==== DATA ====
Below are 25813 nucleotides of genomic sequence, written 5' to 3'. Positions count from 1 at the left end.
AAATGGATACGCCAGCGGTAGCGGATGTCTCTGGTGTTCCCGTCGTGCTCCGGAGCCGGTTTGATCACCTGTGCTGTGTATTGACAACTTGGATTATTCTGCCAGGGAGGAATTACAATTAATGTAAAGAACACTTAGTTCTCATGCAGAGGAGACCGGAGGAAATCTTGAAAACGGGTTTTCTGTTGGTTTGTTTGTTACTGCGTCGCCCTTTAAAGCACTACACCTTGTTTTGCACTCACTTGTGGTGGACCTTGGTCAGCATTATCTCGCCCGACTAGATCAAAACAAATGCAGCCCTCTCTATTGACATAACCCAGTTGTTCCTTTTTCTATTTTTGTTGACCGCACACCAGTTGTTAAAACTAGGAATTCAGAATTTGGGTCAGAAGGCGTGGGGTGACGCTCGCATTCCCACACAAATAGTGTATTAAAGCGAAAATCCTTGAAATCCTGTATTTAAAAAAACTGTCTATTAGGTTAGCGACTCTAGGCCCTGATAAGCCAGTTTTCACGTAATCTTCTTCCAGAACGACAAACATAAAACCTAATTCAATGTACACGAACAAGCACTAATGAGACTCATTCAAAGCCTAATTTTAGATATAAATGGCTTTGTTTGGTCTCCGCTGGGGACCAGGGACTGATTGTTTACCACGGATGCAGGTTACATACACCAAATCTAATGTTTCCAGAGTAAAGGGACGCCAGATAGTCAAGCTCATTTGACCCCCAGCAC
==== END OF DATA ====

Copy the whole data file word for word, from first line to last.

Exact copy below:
Below are 25813 nucleotides of genomic sequence, written 5' to 3'. Positions count from 1 at the left end.
AAATGGATACGCCAGCGGTAGCGGATGTCTCTGGTGTTCCCGTCGTGCTCCGGAGCCGGTTTGATCACCTGTGCTGTGTATTGACAACTTGGATTATTCTGCCAGGGAGGAATTACAATTAATGTAAAGAACACTTAGTTCTCATGCAGAGGAGACCGGAGGAAATCTTGAAAACGGGTTTTCTGTTGGTTTGTTTGTTACTGCGTCGCCCTTTAAAGCACTACACCTTGTTTTGCACTCACTTGTGGTGGACCTTGGTCAGCATTATCTCGCCCGACTAGATCAAAACAAATGCAGCCCTCTCTATTGACATAACCCAGTTGTTCCTTTTTCTATTTTTGTTGACCGCACACCAGTTGTTAAAACTAGGAATTCAGAATTTGGGTCAGAAGGCGTGGGGTGACGCTCGCATTCCCACACAAATAGTGTATTAAAGCGAAAATCCTTGAAATCCTGTATTTAAAAAAACTGTCTATTAGGTTAGCGACTCTAGGCCCTGATAAGCCAGTTTTCACGTAATCTTCTTCCAGAACGACAAACATAAAACCTAATTCAATGTACACGAACAAGCACTAATGAGACTCATTCAAAGCCTAATTTTAGATATAAATGGCTTTGTTTGGTCTCCGCTGGGGACCAGGGACTGATTGTTTACCACGGATGCAGGTTACATACACCAAATCTAATGTTTCCAGAGTAAAGGGACGCCAGATAGTCAAGCTCATTTGACCCCCAGCAC